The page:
Leveraging the PDB as a prior, we propose a method to match either projection images or molecular volumes to a database of previously solved structures (Section 3). We use this procedure as a rotationally and reflectionally invariant metric that can be directly computed from raw image datasets without needing a 3D reconstruction process. Importantly, our metric neither relies on prior knowledge of rotations nor assumes a uniform rotational distribution, making it applicable to typical datasets.
To demonstrate the efficacy of our metric, we compare it to existing methods and show empirically that it achieves similar performance to alignmentbased metrics. As an application, we use our metric to compute a lowdimensional embedding of a subset of the PDB into the Euclidean plane, visually showcasing how structurally similar proteins are embedded near each other (Section 4.2). Further, we apply the version of the metric that can be directly computed from stacks of 2D images and show that it gives an efficient methodology to identify the nearest neighbors in a database to a given set of experimental moments on synthetic and real datasets (Sections 4.3 and 4.4).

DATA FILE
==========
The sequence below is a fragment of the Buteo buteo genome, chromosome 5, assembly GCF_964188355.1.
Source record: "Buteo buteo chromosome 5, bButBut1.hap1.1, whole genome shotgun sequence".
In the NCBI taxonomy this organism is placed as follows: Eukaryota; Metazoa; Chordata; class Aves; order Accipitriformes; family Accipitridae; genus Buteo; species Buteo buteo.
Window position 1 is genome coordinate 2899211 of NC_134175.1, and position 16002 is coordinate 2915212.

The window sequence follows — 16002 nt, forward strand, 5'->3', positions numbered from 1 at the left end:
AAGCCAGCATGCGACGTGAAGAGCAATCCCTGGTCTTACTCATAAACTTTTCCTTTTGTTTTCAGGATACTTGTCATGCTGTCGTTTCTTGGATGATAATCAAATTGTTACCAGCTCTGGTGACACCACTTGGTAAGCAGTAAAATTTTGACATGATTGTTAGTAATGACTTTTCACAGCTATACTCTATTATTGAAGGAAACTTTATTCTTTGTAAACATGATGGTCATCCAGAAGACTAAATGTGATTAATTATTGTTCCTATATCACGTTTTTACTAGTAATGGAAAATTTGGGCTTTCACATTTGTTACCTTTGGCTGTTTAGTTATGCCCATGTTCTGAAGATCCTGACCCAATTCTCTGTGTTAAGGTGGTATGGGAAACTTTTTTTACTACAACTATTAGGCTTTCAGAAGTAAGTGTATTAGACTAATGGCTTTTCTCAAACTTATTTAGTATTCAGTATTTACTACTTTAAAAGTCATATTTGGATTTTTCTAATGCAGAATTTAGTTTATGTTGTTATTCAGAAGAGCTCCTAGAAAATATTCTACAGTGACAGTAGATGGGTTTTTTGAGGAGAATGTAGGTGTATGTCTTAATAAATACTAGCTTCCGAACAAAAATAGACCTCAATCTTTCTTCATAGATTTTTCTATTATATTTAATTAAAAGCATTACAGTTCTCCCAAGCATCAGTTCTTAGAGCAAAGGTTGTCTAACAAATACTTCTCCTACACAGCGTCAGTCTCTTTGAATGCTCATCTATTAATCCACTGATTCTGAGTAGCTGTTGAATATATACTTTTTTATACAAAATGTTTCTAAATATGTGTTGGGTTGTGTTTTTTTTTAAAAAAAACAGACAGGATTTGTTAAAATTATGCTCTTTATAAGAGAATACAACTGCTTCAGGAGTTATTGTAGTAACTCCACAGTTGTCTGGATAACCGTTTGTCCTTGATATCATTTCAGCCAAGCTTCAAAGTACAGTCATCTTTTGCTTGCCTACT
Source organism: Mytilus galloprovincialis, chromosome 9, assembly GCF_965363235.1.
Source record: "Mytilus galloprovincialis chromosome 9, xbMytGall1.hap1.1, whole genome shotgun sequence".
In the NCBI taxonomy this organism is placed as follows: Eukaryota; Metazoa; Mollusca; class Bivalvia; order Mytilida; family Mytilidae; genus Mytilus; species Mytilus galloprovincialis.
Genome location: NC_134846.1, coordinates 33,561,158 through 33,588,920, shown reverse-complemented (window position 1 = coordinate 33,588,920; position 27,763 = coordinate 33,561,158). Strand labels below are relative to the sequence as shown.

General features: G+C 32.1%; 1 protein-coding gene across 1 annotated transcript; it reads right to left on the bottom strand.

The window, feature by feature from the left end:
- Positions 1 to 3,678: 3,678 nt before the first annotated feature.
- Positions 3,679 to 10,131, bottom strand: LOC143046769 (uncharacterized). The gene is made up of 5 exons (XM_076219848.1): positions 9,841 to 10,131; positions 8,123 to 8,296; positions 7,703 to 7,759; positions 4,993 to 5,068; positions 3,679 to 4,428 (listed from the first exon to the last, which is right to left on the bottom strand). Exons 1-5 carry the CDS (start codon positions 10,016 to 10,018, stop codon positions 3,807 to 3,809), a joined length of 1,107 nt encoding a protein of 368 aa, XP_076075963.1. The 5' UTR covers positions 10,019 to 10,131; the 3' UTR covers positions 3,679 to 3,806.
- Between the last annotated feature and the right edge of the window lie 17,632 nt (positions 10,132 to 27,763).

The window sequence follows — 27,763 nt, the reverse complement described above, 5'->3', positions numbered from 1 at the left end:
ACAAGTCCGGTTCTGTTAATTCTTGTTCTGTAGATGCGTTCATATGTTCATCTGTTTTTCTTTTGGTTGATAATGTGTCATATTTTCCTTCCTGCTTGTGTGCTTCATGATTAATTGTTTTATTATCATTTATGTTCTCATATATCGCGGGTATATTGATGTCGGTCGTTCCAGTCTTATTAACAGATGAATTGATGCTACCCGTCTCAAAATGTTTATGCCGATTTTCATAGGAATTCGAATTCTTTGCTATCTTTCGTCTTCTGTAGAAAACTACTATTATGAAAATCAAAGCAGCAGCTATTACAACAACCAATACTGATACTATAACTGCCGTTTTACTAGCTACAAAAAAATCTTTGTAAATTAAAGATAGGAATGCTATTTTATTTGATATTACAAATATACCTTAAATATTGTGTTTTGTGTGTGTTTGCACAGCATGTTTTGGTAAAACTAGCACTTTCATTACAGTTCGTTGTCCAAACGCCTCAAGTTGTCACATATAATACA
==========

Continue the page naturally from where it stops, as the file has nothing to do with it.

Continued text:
2. Background
This section presents the mathematical preliminaries needed to define our metric. Let $ \Phi :{\mathrm{\mathbb{R}}}^3\to \mathrm{\mathbb{R}} $ be the electrostatic potential of a molecule and $ \hat{\Phi}:{\mathrm{\mathbb{R}}}^3\to \mathrm{\mathbb{C}} $ be its Fourier transform, which we define by
A single projection image is given by
and its Fourier transform is
where $ P $ is the projection operator, $ S $ is the slicing operator, $ h $ is a point spread function, $ H $ is the contrast transfer function (CTF), $ \varepsilon $ is noise, and $ R\in \mathrm{SO}(3) $ is a rotation operator. We assume that the Fourier transform $ \hat{\Phi} $ can be expanded in a spherical harmonic expansion:
where $ \left(r,\theta, \phi \right) $ are spherical coordinates, and $ {Y}_{\mathrm{\ell}}^m $ denotes the complex spherical harmonic:
where $ {P}_{\mathrm{\ell}}^m $ are the associated Legendre polynomials, $ {A}_{\mathrm{\ell},m}(r) $ are $ r $ dependent coefficients, and $ L $ is a bandlimit parameter. See Eq. 14.30.1 in^{(}Reference Olver, Olde Daalhuis, Lozier, Schneider, Boisvert, Clark, Miller, Saunders, Cohl and McClain ^{11} ^{)} for the definitions of $ {Y}_{\mathrm{\ell}}^m $ and $ {P}_{\mathrm{\ell}}^m $ .